PFD In Sportswomen: A Silent Epidemic

Key Messages

  • Urinary incontinence & pelvic floor dysfunction in sportswomen is common, but under-reported & under treated
  • Pelvic floor dysfunction is a barrier to women being physically active
  • Screening all sportswomen, parous and nulliparous, is important
  • Recipes don’t work for pelvic floor muscle training, it requires referral to a specifically trained practitioner
Urinary incontinence and pelvic floor muscle dysfunction are too often considered disorders of post-partum and postmenopausal women.  However, recent research shows an alarmingly high prevalence of urinary incontinence among nulliparous female athletes – particularly in those participating in repetitive, high impact sports such as gymnastics, netball and running.  Urinary incontinence in women exercising and playing sport is under reported, under recognised as an issue and therefore under-treated.
 
 

How Common Is It?

A lovely expert review paper by Ingrid Nygaard and colleagues (2016)1 reports the alarmingly high rates of urinary incontinence in nulliparous female athletes:
  • 67% gymnasts
  • 66% volleyball players
  • 44% dancers
  • 63% soccer players
  • 44% basketballers
  • 50% tennis players
  • 62% long distance runners
  • 80% trampolinists
   
Images: (L) French gymnast. (R) Weight lifter at Sydney Olympics. Nygaard et al., 1994, 2016
 
A recent study in Australian recreational netballers2 reported 68% parous and 54% nulliparous females were experiencing urinary incontinence. Almost half were wearing a pad! Unfortunately only a disturbing 7.4% had sought help from a health professional.
 

What Causes Athletic Women To Develop Pelvic Floor Dysfunction?

Most sports involve high levels of intra-abdominal pressure. Intra-abdominal pressure creates a downward force on the pelvic floor.  When the pelvic floor muscles are functioning optimally, they will contract to oppose this downward pressure, supporting the pelvic organs. However, with sports involving repetitive jumping / landing such as gymnastics, these pressures are so high, that it can lead to stretch and eventual weakening of the tissues. If a woman has experienced pregnancy or childbirth, the effect of intra-abdominal pressure is even more significant. 
   
Image:  Pelvic floor before childbirth
 
Image:  Pelvic floor after childbirth (Schuessler et al 1994)
 

Do Physically Fit Women Have Stronger Pelvic Floor Muscles?

Many people often assume that physically fit women have stronger pelvic floor muscles. However, an interesting study by Borin and colleagues (2013)3 found this is unlikely to be the case. They assessed pelvic floor muscle strength in 4 groups: volleyball, handball, basketball players and a group of non-athletes. They found groups of women who played volleyball and basketball had weaker pelvic floor muscles compared with the non-exercising group.  There was a significant correlation between weaker pelvic floor muscle strength and higher number of games, and on-court workout.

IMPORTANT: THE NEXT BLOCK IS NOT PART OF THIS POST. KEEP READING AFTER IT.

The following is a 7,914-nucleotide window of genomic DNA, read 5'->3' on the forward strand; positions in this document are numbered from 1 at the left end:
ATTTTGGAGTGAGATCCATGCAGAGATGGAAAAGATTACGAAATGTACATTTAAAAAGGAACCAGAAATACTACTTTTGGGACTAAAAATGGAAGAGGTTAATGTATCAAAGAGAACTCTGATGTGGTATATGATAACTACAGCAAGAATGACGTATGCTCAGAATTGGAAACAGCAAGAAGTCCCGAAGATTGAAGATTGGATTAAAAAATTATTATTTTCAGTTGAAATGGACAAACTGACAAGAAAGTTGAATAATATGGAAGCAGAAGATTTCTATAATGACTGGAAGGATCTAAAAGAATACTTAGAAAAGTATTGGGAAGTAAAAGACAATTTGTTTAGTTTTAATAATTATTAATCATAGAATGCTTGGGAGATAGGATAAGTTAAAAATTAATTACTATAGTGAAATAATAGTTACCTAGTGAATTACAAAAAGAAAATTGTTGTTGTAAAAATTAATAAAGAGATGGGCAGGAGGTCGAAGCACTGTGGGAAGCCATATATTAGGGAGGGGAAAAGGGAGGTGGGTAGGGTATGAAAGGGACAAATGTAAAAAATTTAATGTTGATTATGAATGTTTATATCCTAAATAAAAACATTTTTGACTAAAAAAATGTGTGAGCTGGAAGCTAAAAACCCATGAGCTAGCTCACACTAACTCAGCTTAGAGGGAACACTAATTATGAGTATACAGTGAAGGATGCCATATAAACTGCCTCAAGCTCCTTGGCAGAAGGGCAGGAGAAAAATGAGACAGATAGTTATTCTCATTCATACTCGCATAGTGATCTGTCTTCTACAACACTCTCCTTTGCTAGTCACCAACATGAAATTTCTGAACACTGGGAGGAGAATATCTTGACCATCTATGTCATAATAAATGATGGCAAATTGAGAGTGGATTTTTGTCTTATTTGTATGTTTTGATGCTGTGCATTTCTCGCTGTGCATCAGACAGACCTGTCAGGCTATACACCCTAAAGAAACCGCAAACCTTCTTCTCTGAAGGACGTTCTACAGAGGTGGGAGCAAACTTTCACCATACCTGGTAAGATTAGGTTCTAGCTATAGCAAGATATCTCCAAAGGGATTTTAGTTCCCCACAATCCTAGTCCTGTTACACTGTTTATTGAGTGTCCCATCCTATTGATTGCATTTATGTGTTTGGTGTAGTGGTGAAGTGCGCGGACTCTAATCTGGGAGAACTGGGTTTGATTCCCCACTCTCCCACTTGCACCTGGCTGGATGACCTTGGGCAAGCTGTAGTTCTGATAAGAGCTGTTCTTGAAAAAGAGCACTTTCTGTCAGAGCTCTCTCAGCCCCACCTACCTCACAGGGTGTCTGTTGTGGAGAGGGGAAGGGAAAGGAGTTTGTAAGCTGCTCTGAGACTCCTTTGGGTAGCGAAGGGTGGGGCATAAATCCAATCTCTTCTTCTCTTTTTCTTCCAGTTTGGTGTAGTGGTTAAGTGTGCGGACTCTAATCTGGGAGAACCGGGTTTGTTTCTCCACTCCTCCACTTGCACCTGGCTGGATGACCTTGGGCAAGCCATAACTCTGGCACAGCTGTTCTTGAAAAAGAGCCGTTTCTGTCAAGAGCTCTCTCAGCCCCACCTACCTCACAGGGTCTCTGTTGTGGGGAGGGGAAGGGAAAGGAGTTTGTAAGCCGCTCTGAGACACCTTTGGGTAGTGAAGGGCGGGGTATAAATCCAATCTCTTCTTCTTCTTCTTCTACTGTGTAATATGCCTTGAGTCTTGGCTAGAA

The Solution: Screening and Management

Screening
 
We know that women are often too embarrassed to seek help for pelvic floor disorders or incontinence, so screening athletic women is very important.  A screening questionnaire, such as the ‘Pelvic Floor Bother Questionnaire’ (available in our Referrer Resources section here) is an excellent tool to identify pelvic floor dysfunction. 
In addition to a screening tool, you could add 3 or 4 simple questions to your subjective assessment of any women’s health interaction:
  1. Do you ever leak when you exercise, cough, sneeze, laugh or rush to the toilet?
  2. Do you ever feel a bulge in your vagina?
  3. Do you have any problems with your bowels?
  4. Do you have any pelvic or sexual pain?

Management: Recipes Don’t Work

Any woman who has identified symptoms on screening should be referred to a pelvic health physiotherapist for a comprehensive treatment program. Many studies have shown that recipes of pelvic floor muscle exercises don’t work.  Why? One major reason is incorrect technique.   Of women given a brochure on pelvic floor exercises, 1/3 will get it right, 1/3 won’t quite get it and 1/3 get it so wrong they could do damage – up to 50% of women actually depress instead of contracting.  
 
The other main reason is that the pelvic floor muscle training program needs to be based on an individualised clinically reasoned subjective and objective assessment – every patient we see has different symptomatic presentation and training requirements, and their program needs to be specifically designed and progressed over time to reflect this.
 
Sport and exercise are vital for women to achieve and maintain optimal health. Women face many barriers to exercising – we don’t want urinary incontinence to be yet another!
 

References

1Nygaard, Ingrid and Shaw, Janet. Physical activity and the pelvic floor., expert review. American Journal of Obstetrics & Gynaecology, February 2016
2 Gill, N., Jeffrey, S., Lin, K., Frawley, H. the Prevalence of urinary incontinence in adult netball players in South Australia. Abstract 391 Neuro-urology & Urodynamics, presented at ICS conference, Florence 2017.  
3 Borin, L., Nunes, F., Guirro, E., Assessment of pelvic floor muscle pressure in female Athletes. American Academy of Physical Medicine and Rehabilitation, Vol 5, 189-193, March 2013.